You may decide to use a book of devotions. Lots of people do, and they can be very beneficial, especially some of the proven “classics” like Spurgeon’s “Morning and Evening”, or Oswald Chambers’ “My Utmost for His Highest”. But our primary spiritual food is not other people’s thoughts about God’s Word, but God’s Word itself.
Use a reading plan so that you are working your way through your Bible in some systematic way.
6. Use a notebook (but I didn’t say the “J” word)
“Journaling” has been a very helpful process for lots of Christians down through the years, helping them to conserve the things they discover in their Bible reading and their musing on it, and to record things they prayed for and saw answered.
But there are many people who find that the pressure to have to try and write something every day becomes a chore that they dread. My simple suggestion is that if you’re one of those people, DO keep a notebook handy to jot down anything you don’t want to forget, but don’t impose the expectation on yourself to have to write daily. Notebooks make wonderful servants, but terrible masters. And write for yourself, not for generations to come – that thought will most definitely stop you writing anything.
7. Grow in prayer
“More things are wrought by prayer than this world dreams of.” (Alfred, Lord Tennyson)
We’re not coming on our own initiative; God invites us to come confidently before His throne (Hebrews 4:16). Not with arrogance, but the confidence of a son or daughter coming to their Father.
If you struggle to pray, you’re in good company: so did the disciples (Matthew 26:40). It’s a spiritual battle. Here are a few hints for the fight:
- Prayer is a glorious privilege; don’t demote it to a mere “duty”. We do this when we approach it as just having to “get through our list”. Prayer is a living conversation, not a dead monologue. God is listening, so speak to Him with sincerity. Nothing will kill prayer faster than what Jesus called “vain repetitions” (Matthew 6:7).
- Experiment with models. When Jesus gave his disciples “The Lord’s Prayer” it wasn’t intended for memorization and rote repetition, it is a model; each line is a prompt for all the important things prayer can and should include. You can use other models too. Many of us were taught to pray “A.C.T.S” – Adoration, Confession, Thanksgiving and Supplication. A model like that can help keep your mind from wandering.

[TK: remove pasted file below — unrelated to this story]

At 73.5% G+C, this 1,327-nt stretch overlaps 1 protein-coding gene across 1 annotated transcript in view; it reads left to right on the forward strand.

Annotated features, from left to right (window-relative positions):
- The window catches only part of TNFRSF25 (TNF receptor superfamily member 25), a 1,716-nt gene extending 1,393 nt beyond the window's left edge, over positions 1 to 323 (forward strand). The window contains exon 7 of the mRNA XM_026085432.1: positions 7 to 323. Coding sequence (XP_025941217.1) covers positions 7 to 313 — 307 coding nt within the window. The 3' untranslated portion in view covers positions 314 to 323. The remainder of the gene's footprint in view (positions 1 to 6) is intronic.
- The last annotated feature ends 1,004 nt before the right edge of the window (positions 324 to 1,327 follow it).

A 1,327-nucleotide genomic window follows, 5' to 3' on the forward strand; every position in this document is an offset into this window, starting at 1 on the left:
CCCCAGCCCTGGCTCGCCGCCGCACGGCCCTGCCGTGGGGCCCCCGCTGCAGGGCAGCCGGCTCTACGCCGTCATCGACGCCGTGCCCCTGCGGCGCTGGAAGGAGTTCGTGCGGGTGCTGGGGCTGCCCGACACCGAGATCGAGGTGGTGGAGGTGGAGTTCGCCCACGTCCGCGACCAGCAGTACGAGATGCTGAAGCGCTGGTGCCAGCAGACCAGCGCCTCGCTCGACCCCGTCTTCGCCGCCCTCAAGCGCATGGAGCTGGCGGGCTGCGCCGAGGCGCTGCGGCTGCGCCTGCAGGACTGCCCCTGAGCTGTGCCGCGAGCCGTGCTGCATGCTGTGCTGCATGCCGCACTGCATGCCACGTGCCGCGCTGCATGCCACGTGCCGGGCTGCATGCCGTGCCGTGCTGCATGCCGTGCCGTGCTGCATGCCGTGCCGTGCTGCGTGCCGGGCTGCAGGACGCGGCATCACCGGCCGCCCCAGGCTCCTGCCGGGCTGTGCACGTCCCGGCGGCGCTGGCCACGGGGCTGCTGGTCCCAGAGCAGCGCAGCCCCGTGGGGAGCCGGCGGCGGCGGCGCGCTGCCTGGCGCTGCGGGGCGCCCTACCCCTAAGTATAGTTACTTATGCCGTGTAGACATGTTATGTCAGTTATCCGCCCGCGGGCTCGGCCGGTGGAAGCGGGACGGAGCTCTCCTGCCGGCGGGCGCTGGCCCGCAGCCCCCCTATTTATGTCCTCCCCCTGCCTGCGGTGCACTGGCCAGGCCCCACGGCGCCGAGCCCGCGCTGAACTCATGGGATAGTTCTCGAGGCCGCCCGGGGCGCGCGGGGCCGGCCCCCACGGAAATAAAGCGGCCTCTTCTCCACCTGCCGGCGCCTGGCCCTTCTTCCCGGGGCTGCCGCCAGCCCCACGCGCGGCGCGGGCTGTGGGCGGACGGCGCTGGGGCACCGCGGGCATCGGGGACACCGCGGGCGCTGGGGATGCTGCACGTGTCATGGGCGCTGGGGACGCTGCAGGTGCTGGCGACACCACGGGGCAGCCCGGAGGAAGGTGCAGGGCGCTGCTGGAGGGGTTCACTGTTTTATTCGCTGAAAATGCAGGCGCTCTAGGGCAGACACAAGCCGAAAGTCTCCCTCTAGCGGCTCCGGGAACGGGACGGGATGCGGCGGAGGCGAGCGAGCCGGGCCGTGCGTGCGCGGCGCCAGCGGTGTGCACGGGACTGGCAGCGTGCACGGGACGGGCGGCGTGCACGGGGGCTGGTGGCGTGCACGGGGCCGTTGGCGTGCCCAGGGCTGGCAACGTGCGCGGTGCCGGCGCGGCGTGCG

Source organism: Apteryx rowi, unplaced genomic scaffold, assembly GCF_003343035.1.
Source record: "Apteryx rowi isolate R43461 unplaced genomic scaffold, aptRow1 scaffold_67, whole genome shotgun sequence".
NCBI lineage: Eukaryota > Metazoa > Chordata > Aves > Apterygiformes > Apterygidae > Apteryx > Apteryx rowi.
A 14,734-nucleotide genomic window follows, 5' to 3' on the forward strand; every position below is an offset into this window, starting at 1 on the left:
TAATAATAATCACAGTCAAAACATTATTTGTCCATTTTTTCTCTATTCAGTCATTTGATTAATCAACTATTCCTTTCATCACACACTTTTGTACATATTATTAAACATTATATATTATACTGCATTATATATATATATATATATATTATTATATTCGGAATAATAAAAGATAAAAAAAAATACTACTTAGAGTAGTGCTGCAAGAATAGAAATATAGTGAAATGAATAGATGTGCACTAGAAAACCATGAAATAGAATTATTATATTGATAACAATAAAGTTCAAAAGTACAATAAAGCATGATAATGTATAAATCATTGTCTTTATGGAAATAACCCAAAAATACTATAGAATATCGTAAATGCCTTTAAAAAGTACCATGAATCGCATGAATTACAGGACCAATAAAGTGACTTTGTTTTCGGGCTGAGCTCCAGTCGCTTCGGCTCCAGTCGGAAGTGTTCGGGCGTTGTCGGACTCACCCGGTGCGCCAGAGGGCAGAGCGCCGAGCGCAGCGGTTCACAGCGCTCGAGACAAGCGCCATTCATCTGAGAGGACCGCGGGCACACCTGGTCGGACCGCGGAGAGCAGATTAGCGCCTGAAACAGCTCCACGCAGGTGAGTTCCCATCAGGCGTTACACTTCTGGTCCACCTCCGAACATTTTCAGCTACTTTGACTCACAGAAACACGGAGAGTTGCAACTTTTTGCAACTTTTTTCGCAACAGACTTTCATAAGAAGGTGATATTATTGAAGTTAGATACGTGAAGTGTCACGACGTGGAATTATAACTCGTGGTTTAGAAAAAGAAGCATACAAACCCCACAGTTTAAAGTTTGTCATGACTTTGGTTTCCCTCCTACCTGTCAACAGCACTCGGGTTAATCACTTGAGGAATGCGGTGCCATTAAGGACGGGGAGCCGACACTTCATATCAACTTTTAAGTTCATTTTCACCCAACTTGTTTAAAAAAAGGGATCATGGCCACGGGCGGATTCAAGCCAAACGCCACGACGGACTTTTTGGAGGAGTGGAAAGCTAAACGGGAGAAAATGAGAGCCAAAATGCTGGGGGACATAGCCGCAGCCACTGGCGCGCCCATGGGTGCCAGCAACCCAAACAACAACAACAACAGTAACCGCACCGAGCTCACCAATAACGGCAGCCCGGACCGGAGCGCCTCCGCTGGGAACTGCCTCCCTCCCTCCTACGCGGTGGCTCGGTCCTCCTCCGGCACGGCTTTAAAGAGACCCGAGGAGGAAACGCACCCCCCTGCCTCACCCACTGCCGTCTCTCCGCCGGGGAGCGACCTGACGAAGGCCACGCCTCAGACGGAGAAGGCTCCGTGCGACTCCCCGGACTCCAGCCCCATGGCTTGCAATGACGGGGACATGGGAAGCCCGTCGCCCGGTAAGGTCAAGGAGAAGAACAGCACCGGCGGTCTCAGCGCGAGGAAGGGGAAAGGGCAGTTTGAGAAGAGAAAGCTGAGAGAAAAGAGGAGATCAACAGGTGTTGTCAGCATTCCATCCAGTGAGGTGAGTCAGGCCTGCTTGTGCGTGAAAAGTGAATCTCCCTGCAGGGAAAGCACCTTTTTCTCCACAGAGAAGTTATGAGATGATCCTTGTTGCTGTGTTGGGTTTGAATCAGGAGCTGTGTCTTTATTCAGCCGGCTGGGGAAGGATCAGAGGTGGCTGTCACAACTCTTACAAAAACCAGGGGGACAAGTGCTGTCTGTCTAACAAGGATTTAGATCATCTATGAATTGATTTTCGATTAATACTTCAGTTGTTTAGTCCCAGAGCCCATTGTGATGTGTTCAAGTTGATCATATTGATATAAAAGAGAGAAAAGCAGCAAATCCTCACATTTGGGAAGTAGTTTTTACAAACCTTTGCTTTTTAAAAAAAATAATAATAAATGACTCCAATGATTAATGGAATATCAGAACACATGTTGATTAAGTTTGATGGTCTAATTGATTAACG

- Let an old prayer warrior” prime your pump”. Some great men and women through history wrote down their prayers, and we have them today. The Prayers of John Wesley, David Brainerd, etc. Reading one of their prayers can be a great inspiration as we begin to pray ourselves. One resource that I cannot recommend highly enough is “The Valley of Vision”, a compilation of Puritan prayers. Many mornings it has helped me direct my prayers toward the greatness of God. Which brings me to the last thought:
- Prioritize worship and thanks. Prayer should not be merely a “shopping list” of needs. God does want to hear those concerns (“give us this day our daily bread”), but great prayer that changes our lives is when we focus on God Himself, thanking Him for all He has done and adoring Him for Who He is. Another help you might bring to prayer with you is an old hymn book. Speak out to God the words of an old hymn of worship.
I hope that one or two of these things have given you some ideas and inspiration for freshening up your daily quiet time, or given you hope to get started again.
Found something that has really helped you have great devotions? Leave a comment and tell us about it .